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PhD project: Characterization & exploitation of copy number variation in Atlantic salmon
Xelect Ltd (St Andrews, Scotland)
My four year PhD is funded by a BBSRC industrial CASE PhD studentship, with additional support from our commercial partner Xelect Ltd (see http://xelect.co.uk/). I am looking into copy number variation (CNVs) in the Atlantic salmon (Salmo salar) genome. CNVs are deletions and duplications within the genome (ranging from thousands to hundreds of thousands of bases in size) that are a major source of population-level genomic variation and often overlap with genes. The extent of CNV is uncharacterized in salmonid fish and potentially represents a source of phenotypic variation. I am particularly interested in finding CNVs affecting traits of high commercial value in salmon aquaculture. I am also investigating how genome duplication has influenced the CNV landscape in collaboration with scientists at CIGENE (see https://cigene.no/). To find and characterize CNVs, I am employing whole genome re-sequencing and a range of state-of-the-art bioinformatics approaches.
Biography and previous work
After graduating with a first class BSc (Hons) degree from the University of Manchester, I worked in multiple fisheries projects with the Charles Darwin Foundation in the Galapagos Islands and the Smithsonian institute in Florida, USA. My main project investigated life-history traits and population connectivity of Paralabrax albomaculatus, an endemic, endangered fish of commercial importance (e.g. see publication below). Additionally, I have been, and still am involved in several genetic connectivity projects of multiple marine species undertaken by students at the University of San Francisco, de Quito, Ecuador.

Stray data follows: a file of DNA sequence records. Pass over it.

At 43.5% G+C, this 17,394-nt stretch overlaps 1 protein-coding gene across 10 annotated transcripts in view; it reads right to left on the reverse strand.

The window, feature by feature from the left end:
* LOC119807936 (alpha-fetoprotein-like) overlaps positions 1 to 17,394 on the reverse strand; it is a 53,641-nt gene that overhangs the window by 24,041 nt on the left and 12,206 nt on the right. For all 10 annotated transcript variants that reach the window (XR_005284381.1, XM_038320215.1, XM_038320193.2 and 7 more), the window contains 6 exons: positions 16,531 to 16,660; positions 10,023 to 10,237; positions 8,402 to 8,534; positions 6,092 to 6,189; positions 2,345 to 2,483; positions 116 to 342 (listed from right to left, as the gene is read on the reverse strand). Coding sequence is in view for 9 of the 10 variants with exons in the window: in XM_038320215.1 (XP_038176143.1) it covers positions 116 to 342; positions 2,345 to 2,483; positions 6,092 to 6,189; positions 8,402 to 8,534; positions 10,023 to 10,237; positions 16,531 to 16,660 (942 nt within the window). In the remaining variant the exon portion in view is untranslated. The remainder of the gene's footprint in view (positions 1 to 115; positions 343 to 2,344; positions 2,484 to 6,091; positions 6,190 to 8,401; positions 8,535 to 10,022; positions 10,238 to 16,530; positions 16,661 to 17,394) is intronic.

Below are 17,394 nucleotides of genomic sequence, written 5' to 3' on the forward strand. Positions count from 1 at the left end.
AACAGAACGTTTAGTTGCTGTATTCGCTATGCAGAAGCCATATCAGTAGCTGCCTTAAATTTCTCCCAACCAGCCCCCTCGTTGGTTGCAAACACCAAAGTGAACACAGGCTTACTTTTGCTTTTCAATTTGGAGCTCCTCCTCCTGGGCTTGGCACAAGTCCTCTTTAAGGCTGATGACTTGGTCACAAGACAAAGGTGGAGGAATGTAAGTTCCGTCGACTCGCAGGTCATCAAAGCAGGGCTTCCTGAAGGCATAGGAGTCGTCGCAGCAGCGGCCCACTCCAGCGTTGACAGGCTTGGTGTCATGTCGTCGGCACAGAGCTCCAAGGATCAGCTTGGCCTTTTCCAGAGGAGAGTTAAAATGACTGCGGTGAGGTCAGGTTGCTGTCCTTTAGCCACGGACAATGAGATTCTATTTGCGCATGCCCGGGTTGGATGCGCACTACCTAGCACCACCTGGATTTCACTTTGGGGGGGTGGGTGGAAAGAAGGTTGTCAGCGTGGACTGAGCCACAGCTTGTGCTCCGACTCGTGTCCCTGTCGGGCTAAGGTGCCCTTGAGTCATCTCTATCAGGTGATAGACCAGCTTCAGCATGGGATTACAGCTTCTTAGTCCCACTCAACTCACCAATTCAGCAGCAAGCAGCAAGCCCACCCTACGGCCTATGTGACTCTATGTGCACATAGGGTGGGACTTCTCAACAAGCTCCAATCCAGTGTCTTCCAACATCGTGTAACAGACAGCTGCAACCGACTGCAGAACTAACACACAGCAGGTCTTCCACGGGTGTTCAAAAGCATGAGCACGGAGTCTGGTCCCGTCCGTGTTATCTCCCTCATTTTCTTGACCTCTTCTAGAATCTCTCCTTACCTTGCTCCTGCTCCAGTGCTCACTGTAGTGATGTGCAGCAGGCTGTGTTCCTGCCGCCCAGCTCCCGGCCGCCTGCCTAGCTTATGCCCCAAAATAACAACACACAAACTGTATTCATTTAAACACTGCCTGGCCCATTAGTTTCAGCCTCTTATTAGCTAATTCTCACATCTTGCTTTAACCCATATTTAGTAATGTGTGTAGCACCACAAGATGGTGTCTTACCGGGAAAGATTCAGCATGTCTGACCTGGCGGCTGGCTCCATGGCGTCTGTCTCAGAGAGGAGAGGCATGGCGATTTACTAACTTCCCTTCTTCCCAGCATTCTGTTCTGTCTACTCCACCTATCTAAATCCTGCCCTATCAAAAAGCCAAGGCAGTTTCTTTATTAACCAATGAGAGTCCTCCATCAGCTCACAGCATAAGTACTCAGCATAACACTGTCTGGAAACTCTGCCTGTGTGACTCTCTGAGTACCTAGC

Bertolotti, A. C., Griffiths, S. M., Truelove, N. K., Box, S. J., Preziosi, R. F., & Salinas de Leon, P. (2015). Isolation and characterization of 10 polymorphic microsatellite loci for the endangered Galapagos-endemic whitespotted sandbass (Paralabrax albomaculatus). PeerJ, 3, e1253.
Left: pipeline being used to detect CNVs in Atlantic salmon. Right: example image from the Integrative Genome Viewer (IGV) demonstrating CNVs in different salmon individuals in a 300kb region on Chr 11.